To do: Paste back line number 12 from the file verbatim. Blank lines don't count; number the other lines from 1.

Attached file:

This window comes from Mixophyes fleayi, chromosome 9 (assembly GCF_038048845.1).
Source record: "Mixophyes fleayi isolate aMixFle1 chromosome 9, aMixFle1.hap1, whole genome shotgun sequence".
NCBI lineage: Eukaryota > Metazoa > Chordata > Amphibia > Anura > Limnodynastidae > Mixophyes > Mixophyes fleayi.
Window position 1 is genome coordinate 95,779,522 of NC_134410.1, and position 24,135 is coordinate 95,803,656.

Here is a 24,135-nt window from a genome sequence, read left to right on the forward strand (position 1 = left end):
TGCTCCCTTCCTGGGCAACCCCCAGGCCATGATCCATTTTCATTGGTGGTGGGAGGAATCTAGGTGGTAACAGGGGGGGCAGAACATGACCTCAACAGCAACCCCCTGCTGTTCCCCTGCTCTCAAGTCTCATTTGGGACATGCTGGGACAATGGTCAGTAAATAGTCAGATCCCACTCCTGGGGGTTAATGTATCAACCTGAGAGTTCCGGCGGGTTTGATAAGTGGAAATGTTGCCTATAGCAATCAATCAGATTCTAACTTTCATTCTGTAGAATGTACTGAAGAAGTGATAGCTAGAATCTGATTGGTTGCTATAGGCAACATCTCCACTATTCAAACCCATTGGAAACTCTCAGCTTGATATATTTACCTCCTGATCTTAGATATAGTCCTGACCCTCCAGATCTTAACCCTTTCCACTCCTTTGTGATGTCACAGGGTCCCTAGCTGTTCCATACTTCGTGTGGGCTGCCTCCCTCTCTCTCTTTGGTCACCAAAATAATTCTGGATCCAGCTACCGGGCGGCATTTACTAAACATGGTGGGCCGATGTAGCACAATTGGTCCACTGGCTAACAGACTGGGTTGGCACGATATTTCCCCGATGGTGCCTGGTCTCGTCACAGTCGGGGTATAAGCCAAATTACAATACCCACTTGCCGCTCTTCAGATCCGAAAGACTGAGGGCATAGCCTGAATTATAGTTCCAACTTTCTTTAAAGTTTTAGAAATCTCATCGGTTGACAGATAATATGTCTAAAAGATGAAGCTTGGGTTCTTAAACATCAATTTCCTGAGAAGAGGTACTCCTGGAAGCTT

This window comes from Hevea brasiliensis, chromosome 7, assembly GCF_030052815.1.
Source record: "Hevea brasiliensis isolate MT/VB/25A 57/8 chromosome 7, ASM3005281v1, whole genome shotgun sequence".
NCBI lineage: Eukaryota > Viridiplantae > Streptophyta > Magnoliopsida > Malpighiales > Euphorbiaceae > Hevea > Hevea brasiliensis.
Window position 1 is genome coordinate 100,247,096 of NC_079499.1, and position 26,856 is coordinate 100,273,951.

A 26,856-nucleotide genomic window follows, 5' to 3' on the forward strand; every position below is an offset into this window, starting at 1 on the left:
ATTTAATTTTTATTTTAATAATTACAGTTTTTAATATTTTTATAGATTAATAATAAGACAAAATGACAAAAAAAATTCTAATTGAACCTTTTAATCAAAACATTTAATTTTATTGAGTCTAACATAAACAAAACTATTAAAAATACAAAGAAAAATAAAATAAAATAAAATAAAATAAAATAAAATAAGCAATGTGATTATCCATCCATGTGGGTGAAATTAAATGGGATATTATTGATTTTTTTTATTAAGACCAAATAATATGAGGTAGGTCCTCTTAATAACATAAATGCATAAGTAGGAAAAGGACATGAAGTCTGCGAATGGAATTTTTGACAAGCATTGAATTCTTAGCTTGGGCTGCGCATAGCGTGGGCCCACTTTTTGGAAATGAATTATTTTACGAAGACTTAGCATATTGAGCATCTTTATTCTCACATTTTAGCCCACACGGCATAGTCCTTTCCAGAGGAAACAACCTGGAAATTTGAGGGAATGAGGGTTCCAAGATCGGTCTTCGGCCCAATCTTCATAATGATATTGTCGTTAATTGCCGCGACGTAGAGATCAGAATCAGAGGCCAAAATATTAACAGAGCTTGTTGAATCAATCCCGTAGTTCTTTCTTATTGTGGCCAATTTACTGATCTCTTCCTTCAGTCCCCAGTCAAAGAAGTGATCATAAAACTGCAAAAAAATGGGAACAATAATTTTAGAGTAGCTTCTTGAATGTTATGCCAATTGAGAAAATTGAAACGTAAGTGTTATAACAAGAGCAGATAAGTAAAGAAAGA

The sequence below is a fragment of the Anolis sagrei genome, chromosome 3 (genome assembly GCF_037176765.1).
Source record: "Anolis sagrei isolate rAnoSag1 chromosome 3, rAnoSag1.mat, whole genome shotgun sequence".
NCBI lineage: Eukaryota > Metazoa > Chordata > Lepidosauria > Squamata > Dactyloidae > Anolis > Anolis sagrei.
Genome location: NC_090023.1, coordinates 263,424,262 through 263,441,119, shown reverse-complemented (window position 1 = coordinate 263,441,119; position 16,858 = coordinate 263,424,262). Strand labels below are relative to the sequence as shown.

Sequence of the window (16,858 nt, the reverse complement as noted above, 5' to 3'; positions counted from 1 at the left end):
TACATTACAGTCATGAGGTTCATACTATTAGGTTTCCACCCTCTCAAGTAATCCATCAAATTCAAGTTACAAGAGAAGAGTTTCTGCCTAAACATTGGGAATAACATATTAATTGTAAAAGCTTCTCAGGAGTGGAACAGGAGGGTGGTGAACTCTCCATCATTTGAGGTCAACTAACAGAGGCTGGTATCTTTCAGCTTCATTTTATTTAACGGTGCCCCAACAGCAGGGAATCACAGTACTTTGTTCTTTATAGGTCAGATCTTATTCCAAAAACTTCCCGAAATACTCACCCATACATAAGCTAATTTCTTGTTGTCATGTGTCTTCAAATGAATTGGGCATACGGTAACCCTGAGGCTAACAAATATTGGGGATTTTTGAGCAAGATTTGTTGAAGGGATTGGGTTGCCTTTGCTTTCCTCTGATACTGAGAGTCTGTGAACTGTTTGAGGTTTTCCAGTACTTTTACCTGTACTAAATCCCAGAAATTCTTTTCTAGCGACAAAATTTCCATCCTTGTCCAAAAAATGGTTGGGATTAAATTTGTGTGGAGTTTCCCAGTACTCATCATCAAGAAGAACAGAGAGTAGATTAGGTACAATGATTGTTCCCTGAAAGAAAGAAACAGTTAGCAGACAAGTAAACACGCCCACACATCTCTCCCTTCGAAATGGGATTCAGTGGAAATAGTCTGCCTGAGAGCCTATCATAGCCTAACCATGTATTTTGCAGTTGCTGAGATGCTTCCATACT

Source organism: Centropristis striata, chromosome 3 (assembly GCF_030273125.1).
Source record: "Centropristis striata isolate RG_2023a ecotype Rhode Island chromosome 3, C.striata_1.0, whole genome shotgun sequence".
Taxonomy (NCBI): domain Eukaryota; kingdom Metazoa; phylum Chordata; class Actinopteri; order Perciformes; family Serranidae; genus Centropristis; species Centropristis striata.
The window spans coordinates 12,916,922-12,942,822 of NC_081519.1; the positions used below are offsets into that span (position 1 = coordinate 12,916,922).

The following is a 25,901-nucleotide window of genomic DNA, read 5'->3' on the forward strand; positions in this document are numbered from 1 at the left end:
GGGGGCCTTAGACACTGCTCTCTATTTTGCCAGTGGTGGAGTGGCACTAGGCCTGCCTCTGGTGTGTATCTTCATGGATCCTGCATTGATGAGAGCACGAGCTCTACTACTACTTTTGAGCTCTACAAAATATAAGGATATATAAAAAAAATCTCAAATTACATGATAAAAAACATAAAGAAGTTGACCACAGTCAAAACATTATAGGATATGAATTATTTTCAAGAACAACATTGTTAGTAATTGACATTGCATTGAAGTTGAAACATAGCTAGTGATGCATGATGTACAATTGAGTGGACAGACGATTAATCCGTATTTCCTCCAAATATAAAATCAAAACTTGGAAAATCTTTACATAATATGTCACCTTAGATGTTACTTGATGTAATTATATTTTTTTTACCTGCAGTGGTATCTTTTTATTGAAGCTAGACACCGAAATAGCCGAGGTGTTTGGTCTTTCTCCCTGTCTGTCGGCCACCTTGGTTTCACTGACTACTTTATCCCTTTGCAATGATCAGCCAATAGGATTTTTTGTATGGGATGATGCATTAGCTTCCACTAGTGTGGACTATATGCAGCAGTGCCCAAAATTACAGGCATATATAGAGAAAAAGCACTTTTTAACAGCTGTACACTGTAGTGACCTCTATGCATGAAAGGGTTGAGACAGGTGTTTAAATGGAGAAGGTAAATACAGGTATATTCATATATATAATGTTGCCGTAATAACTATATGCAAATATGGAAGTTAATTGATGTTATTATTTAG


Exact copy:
ATTTAATTTTTATTTTAATAATTACAGTTTTTAATATTTTTATAGATTAATAATAAGACAAAATGACAAAAAAAATTCTAATTGAACCTTTTAATCAAAACATTTAATTTTATTGAGTCTAACATAAACAAAACTATTAAAAATACAAAGAAAAATAAAATAAAATAAAATAAAATAAAATAAAATAAGCAATGTGATTATCCATCCATGTGGGTGAAATTAAATGGGATATTATTGATTTTTTTTATTAAGACCAAATAATATGAGGTAGGTCCTCTTAATAACATAAATGCATAAGTAGGAAAAGGACATGAAGTCTGCGAATGGAATTTTTGACAAGCATTGAATTCTTAGCTTGGGCTGCGCATAGCGTGGGCCCACTTTTTGGAAATGAATTATTTTACGAAGACTTAGCATATTGAGCATCTTTATTCTCACATTTTAGCCCACACGGCATAGTCCTTTCCAGAGGAAACAACCTGGAAATTTGAGGGAATGAGGGTTCCAAGATCGGTCTTCGGCCCAATCTTCATAATGATATTGTCGTTAATTGCCGCGACGTAGAGATCAGAATCAGAGGCCAAAATATTAACAGAGCTTGTTGAATCAATCCCGTAGTTCTTTCTTATTGTGGCCAATTTACTGATCTCTTCCTTCAGTCCCCAGTCAAAGAAGTGATCATAAAACTGCAAAAAAATGGGAACAATAATTTTAGAGTAGCTTCTTGAATGTTATGCCAATTGAGAAAATTGAAACGTAAGTGTTATAACAAGAGCAGATAAGTAAAGAAAGA